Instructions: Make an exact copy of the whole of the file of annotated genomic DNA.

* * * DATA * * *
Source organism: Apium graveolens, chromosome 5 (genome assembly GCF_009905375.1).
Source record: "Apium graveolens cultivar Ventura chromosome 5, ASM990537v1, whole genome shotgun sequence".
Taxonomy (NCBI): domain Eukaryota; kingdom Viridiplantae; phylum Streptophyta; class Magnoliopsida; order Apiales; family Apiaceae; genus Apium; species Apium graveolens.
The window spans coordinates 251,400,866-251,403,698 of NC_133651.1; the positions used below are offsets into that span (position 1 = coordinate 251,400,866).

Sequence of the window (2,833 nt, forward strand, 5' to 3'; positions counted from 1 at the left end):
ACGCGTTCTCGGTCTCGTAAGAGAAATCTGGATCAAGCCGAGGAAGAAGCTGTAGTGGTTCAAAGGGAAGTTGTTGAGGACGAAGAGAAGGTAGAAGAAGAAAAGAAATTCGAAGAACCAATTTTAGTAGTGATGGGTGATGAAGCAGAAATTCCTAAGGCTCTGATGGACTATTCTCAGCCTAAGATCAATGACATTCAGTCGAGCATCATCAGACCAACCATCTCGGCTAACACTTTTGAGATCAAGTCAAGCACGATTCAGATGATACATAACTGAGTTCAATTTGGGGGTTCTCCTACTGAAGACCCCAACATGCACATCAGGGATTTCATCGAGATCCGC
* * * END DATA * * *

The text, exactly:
Source organism: Apium graveolens, chromosome 5 (genome assembly GCF_009905375.1).
Source record: "Apium graveolens cultivar Ventura chromosome 5, ASM990537v1, whole genome shotgun sequence".
Taxonomy (NCBI): domain Eukaryota; kingdom Viridiplantae; phylum Streptophyta; class Magnoliopsida; order Apiales; family Apiaceae; genus Apium; species Apium graveolens.
The window spans coordinates 251,400,866-251,403,698 of NC_133651.1; the positions used below are offsets into that span (position 1 = coordinate 251,400,866).

Sequence of the window (2,833 nt, forward strand, 5' to 3'; positions counted from 1 at the left end):
ACGCGTTCTCGGTCTCGTAAGAGAAATCTGGATCAAGCCGAGGAAGAAGCTGTAGTGGTTCAAAGGGAAGTTGTTGAGGACGAAGAGAAGGTAGAAGAAGAAAAGAAATTCGAAGAACCAATTTTAGTAGTGATGGGTGATGAAGCAGAAATTCCTAAGGCTCTGATGGACTATTCTCAGCCTAAGATCAATGACATTCAGTCGAGCATCATCAGACCAACCATCTCGGCTAACACTTTTGAGATCAAGTCAAGCACGATTCAGATGATACATAACTGAGTTCAATTTGGGGGTTCTCCTACTGAAGACCCCAACATGCACATCAGGGATTTCATCGAGATCCGC